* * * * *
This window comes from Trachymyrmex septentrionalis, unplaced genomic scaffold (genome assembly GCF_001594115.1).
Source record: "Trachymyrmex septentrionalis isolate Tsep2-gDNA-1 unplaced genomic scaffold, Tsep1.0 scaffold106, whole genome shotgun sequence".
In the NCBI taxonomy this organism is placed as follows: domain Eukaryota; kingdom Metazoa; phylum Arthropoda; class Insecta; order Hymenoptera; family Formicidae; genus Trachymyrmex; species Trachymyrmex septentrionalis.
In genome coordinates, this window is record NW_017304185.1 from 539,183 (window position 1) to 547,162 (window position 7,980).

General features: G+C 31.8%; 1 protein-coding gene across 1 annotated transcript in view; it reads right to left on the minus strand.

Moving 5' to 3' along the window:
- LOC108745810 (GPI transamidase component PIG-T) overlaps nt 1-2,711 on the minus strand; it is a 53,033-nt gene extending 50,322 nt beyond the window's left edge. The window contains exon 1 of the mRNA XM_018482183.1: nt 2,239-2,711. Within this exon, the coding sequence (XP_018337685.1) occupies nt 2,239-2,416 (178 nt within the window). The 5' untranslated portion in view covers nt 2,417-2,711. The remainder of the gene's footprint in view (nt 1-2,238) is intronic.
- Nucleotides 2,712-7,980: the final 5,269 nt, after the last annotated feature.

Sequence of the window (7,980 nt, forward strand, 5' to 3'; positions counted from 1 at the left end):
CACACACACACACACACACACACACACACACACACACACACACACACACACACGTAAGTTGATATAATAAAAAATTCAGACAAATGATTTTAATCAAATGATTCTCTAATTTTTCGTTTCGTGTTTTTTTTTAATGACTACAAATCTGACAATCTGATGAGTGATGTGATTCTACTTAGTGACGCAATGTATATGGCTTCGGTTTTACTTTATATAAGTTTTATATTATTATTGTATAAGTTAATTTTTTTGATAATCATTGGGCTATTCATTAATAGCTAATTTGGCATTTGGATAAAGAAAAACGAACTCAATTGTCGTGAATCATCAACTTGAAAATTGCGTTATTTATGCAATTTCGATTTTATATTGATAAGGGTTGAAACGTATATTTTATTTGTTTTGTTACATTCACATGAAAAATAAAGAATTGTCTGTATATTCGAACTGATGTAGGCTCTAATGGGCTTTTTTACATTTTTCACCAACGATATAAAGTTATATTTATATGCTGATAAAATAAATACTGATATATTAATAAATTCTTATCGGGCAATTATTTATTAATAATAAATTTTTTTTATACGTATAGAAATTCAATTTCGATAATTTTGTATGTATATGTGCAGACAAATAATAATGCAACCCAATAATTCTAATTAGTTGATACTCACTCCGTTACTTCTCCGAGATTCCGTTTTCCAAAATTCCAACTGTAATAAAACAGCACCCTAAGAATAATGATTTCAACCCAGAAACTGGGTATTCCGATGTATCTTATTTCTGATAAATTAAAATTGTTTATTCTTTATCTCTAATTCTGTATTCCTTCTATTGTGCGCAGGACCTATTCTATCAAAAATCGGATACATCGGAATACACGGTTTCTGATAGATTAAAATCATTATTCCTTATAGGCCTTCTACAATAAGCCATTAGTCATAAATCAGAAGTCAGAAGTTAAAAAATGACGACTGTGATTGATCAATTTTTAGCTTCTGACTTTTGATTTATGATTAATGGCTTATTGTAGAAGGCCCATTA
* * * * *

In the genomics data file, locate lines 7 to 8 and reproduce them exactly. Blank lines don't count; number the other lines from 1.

- LOC108745810 (GPI transamidase component PIG-T) overlaps nt 1-2,711 on the minus strand; it is a 53,033-nt gene extending 50,322 nt beyond the window's left edge. The window contains exon 1 of the mRNA XM_018482183.1: nt 2,239-2,711. Within this exon, the coding sequence (XP_018337685.1) occupies nt 2,239-2,416 (178 nt within the window). The 5' untranslated portion in view covers nt 2,417-2,711. The remainder of the gene's footprint in view (nt 1-2,238) is intronic.
- Nucleotides 2,712-7,980: the final 5,269 nt, after the last annotated feature.